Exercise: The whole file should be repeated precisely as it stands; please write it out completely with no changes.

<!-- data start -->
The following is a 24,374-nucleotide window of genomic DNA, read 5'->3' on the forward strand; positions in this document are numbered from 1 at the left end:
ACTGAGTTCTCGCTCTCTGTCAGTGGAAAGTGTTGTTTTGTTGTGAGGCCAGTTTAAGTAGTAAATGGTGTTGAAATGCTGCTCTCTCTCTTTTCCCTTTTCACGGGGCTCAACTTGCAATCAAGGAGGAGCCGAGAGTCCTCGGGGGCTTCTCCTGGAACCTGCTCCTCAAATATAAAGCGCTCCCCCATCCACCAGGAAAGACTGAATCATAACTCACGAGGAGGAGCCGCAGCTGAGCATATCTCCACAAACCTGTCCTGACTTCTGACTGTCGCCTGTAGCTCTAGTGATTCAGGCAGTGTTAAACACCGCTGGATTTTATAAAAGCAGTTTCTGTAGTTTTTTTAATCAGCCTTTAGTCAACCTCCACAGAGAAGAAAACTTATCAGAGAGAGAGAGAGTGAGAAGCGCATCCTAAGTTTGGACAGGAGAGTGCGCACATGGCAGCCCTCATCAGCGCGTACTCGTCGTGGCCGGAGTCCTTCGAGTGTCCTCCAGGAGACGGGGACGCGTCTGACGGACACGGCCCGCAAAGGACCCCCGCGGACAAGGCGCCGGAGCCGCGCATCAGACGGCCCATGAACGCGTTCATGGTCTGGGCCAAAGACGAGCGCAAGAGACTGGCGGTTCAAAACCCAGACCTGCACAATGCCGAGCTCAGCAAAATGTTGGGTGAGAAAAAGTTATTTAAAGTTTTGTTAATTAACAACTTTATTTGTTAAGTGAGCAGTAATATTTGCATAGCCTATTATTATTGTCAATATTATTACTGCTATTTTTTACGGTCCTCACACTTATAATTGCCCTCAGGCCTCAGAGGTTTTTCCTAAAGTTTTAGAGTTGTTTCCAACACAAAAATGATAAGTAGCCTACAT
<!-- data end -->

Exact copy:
The following is a 24,374-nucleotide window of genomic DNA, read 5'->3' on the forward strand; positions in this document are numbered from 1 at the left end:
ACTGAGTTCTCGCTCTCTGTCAGTGGAAAGTGTTGTTTTGTTGTGAGGCCAGTTTAAGTAGTAAATGGTGTTGAAATGCTGCTCTCTCTCTTTTCCCTTTTCACGGGGCTCAACTTGCAATCAAGGAGGAGCCGAGAGTCCTCGGGGGCTTCTCCTGGAACCTGCTCCTCAAATATAAAGCGCTCCCCCATCCACCAGGAAAGACTGAATCATAACTCACGAGGAGGAGCCGCAGCTGAGCATATCTCCACAAACCTGTCCTGACTTCTGACTGTCGCCTGTAGCTCTAGTGATTCAGGCAGTGTTAAACACCGCTGGATTTTATAAAAGCAGTTTCTGTAGTTTTTTTAATCAGCCTTTAGTCAACCTCCACAGAGAAGAAAACTTATCAGAGAGAGAGAGAGTGAGAAGCGCATCCTAAGTTTGGACAGGAGAGTGCGCACATGGCAGCCCTCATCAGCGCGTACTCGTCGTGGCCGGAGTCCTTCGAGTGTCCTCCAGGAGACGGGGACGCGTCTGACGGACACGGCCCGCAAAGGACCCCCGCGGACAAGGCGCCGGAGCCGCGCATCAGACGGCCCATGAACGCGTTCATGGTCTGGGCCAAAGACGAGCGCAAGAGACTGGCGGTTCAAAACCCAGACCTGCACAATGCCGAGCTCAGCAAAATGTTGGGTGAGAAAAAGTTATTTAAAGTTTTGTTAATTAACAACTTTATTTGTTAAGTGAGCAGTAATATTTGCATAGCCTATTATTATTGTCAATATTATTACTGCTATTTTTTACGGTCCTCACACTTATAATTGCCCTCAGGCCTCAGAGGTTTTTCCTAAAGTTTTAGAGTTGTTTCCAACACAAAAATGATAAGTAGCCTACAT